Should The U.S. continue to actively impose unilateral trade sanctions?
Defined as a trade penalty imposed by one or more nations onto one or more nations. A unilateral trade sanction (UTS) is a sanction imposed by one country. Used as a political move to persuade problematic states or nations into compliance with desired behaviors. Example: Libya (1986) by President Reagan in response to Qadaffi’s terrorist regime.
Has been imposing unilateral sanctions since World War II. More then half of the world’s population in 75 countries is subject to U.S. sanctions. Has imposed more than 40 sanctions in 3 dozen countries since 1993. While sanctions are primarily designed to promote fair trade, the U.S. is actively imposing them to discourage the development of nuclear weapons as well as support of terrorism.
Libya Iraq (still partial) Sierra Leone Taliban India
Iran North Korea Cuba Lebanon Sudan Syria Pakistan
1974 Trade Act, Section 301: › “Section 301 of the Trade Act of 1974, as amended (19 U.S.C. § 2411), is the principal statutory authority under which the United States may impose trade sanctions against foreign countries that maintain acts, policies and practices that violate, or deny U.S. rights or benefits under, trade agreements, or are unjustifiable, unreasonable or discriminatory and burden or restrict U.S. commerce.”
Trade Sanctions Reform and Export Enhancement Act of 2000 › Codified previous executive orders on sanctions reform into law. › Exempted commercial sales of agricultural products and medicines from trade sanctions. › Also changed terms in regards to imposing sanctions. President must seek approval of Congress when imposing a sanction that would restrict or prohibit sales of agricultural or medicinal products. Congress must renew any approved sanctions that go beyond 2 years.
Some partial successes, but created unintended consequences and did not fufill all goals.
› Examples: Libya, Iraq, Iran (70s/80s) Countries would be richer without the sanctions. Contributed to early release of Iranian hostages as well as Libya’s decision to give up nuclear weapons. Limited their resources, but forced them to come up with their own, creating a market to sell. Politically, did not stop desired behaviors
Emergence of rising trade competitors (including U.S. Allies) that make it easier for targeted country to obtain what is being sanctioned (hindering it essentially useless). Helped propel the Anti-Americanism that exists within the Middle East. Feuding and tension among U.S. and it’s allies.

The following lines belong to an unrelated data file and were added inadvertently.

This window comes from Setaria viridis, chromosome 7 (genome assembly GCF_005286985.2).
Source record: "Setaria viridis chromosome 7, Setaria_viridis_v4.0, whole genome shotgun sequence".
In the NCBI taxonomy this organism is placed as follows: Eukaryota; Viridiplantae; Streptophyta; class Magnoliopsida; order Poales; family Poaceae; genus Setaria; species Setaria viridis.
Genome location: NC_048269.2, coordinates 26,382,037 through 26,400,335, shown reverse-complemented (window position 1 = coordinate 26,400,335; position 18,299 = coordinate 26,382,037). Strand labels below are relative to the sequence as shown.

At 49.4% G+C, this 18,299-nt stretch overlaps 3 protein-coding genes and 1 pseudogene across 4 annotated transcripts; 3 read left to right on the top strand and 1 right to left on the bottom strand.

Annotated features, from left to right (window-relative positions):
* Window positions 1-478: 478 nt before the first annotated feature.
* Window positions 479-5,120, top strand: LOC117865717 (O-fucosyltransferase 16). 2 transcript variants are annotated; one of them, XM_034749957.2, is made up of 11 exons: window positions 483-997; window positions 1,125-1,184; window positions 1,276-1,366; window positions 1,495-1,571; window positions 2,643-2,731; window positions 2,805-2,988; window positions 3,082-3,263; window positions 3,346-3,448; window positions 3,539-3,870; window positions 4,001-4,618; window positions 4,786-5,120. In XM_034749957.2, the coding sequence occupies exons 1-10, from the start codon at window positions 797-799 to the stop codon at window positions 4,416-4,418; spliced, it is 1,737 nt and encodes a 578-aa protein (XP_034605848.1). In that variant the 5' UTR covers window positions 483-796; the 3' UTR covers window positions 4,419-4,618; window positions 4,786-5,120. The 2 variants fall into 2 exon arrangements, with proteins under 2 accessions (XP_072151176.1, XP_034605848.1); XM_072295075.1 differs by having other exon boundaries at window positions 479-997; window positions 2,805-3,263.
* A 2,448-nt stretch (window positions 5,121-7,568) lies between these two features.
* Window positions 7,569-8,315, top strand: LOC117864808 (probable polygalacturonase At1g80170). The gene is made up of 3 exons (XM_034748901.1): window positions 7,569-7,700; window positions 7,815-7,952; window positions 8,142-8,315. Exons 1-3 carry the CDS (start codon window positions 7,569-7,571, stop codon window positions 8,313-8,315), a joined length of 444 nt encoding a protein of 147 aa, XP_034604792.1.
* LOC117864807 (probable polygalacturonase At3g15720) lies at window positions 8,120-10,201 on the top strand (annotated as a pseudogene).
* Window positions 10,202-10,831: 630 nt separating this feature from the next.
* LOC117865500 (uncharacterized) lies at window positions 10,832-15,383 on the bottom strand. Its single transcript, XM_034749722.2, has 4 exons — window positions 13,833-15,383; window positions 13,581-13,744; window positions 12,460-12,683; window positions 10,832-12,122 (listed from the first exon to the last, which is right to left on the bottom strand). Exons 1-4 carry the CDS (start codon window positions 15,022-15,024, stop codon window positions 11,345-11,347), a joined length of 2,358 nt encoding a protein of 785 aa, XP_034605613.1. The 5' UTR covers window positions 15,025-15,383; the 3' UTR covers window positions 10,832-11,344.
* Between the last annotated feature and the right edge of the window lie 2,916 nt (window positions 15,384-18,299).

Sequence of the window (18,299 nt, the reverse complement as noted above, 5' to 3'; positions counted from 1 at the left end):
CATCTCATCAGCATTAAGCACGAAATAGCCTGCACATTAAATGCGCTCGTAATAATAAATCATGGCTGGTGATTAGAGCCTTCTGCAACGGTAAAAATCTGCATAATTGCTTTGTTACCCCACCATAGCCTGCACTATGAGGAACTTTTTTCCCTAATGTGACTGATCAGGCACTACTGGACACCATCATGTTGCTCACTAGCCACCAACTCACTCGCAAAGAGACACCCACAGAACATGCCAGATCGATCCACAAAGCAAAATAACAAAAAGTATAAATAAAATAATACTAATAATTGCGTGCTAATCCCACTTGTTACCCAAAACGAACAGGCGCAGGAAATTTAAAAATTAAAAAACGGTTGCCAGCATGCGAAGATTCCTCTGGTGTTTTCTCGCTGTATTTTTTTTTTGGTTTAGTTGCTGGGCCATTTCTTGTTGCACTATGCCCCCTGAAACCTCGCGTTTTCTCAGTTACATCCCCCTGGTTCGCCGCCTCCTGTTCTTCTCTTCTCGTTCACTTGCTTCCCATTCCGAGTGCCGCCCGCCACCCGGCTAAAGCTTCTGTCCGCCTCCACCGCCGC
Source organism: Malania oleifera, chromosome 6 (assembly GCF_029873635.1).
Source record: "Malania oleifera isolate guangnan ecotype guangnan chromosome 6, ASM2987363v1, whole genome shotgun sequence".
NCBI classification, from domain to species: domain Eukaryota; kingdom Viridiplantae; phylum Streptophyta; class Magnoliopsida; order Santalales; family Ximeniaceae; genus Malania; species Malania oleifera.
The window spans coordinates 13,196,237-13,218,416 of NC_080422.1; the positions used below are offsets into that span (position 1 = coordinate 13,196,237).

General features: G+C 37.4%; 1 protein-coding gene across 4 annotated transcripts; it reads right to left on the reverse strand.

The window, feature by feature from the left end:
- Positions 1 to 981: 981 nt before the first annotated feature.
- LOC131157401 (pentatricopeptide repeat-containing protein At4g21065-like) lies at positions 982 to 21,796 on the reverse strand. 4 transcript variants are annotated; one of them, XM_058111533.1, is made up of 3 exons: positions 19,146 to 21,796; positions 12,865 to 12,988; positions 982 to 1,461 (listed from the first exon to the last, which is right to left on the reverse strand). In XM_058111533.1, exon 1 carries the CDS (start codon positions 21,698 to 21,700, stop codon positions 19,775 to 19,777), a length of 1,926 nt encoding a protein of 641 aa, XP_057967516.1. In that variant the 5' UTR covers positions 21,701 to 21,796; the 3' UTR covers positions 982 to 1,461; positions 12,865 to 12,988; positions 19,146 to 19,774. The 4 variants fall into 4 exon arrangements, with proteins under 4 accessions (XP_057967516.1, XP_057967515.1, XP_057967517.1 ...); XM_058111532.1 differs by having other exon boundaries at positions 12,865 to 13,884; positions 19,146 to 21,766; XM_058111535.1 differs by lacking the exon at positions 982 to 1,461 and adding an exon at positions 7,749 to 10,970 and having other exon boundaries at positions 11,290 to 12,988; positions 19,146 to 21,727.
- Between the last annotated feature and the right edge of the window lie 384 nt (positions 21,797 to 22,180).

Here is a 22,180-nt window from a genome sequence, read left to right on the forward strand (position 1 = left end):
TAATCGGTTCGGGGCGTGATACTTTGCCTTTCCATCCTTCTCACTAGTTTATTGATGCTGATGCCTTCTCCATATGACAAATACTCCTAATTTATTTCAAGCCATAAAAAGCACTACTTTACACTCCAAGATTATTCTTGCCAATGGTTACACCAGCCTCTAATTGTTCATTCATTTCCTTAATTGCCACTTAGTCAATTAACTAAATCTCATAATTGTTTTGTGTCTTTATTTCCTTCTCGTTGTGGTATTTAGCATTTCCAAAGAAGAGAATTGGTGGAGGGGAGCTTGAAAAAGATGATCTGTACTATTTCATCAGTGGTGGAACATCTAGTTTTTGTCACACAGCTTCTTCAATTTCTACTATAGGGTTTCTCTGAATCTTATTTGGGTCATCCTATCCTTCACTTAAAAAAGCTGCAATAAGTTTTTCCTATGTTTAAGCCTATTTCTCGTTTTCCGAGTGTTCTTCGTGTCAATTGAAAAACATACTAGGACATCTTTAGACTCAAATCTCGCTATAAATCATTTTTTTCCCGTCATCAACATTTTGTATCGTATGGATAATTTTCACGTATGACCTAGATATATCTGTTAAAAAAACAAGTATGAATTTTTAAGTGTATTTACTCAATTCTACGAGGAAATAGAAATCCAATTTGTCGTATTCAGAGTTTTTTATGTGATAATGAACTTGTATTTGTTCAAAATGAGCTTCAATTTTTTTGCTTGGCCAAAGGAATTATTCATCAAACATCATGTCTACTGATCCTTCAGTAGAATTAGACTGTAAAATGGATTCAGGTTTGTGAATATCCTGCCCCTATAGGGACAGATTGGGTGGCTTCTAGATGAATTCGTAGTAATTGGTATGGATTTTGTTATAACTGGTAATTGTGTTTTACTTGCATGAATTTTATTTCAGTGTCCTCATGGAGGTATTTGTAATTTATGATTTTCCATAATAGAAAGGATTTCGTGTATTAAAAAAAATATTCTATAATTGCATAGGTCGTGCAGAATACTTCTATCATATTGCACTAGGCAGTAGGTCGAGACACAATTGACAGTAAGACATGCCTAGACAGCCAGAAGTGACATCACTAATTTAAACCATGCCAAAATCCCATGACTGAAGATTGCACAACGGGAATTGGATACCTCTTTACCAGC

U.S. Economy also hit hard by sanctions. According to the President’s Export Council, unilateral sanctions have cost American exporters between $15 to $19 billion in lost annual sales – as well as lost market share over time. Job loss.
It is recommended that the United States limit imposing unilateral trade sanctions as a tool for the war on terror.
Other opportunities for targeted country to seek sanctioned goods from other countries, or develop their own (hindering the sanction useless). Potentially destructive to targeted societies as well.
U.S. has to follow through when countries don’t bend as a result of the sanctions (minimal threat). If there’s multilateral cooperation in imposing a sanction, it generates a larger threat which makes it harder to fail. If failed, can escalate conflict.
In terms of using it as a tool to fight terrorism or human rights issues, the money that is deprived of the targeted country goes out of its citizens’ needs, not governmental programs.
We are trying to rebuild our global image and relations.
Allies are unhappy with U.S. Trade Sanctions law. Puts them into a tight spot: dealing with U.S. or taking advantage of the new trade opportunity with other countries. Europe took U.S. Sanctions Law to WTO in 1999 claiming it was illegal.
Seen by other countries as an attempt to manipulate trade and promote unilateralism for the United States across the board. WTO ruled that, as long as the administration does not use the law in other means, it does not violate WTO standards.
Corporations, Farmers, Investors › Extremely unhappy with U.S. sanctions › Billions in export revenue lost annually. › Long term: market share and reputation › More difficulty with potential markets because of resentment.
Relieves pressure off of the targeted country. If sanctions were needed, longer process to get approved through U.N. or some other multilateral process. It takes an option out of the diplomatic process.
The costs of imposing unilateral sanctions when the success rate is so low is too high for the United States. Our economy gets hit because of it It hurts the citizens of that country. It damages our political and economical partnerships.
It would be unwise to completely eliminate the option, but it needs to not be a mainstream method of dealing with problematic countries. If sanctions are to succeed, they have a greater chance through multilateral means.
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Smith, M. Shane. Beyond Intractability. Sanctions: Diplomatic Tool, or Warfare by Other Means? University of Colorado, 2003. Web. 25 Oct. 2009.. United States. Department of Agriculture. Foreign Agricultural Service. Title IX--Trade Sanctions Reform and Export Enhancement Act. USDA, 18 Nov. 2005. Web. 27 Oct. 2009.. United States. Department of the Treasury. OFAC Sanctions Programs. Department of the Treasury. Web. 26 Oct. 2009.. United States. Department of Commerce. Office of the Chief Counsel for International Commerce. Ed. Jean H. Grier. U.S. Department of Commerce, Mar. 2005. Web. 25 Oct. 2009..
"Unitleral Trade Sanctions." Center for Trade Policy Studies: CATO Institute. CATO Institute, 1997. Web. 24 Oct. 2009.. "U.S. Challenges and Choices in the Gulf: Unilateral U.S. Sanctions." Mepc.org. Middle East Policy Council, 2002. Web. 27 Oct. 2009..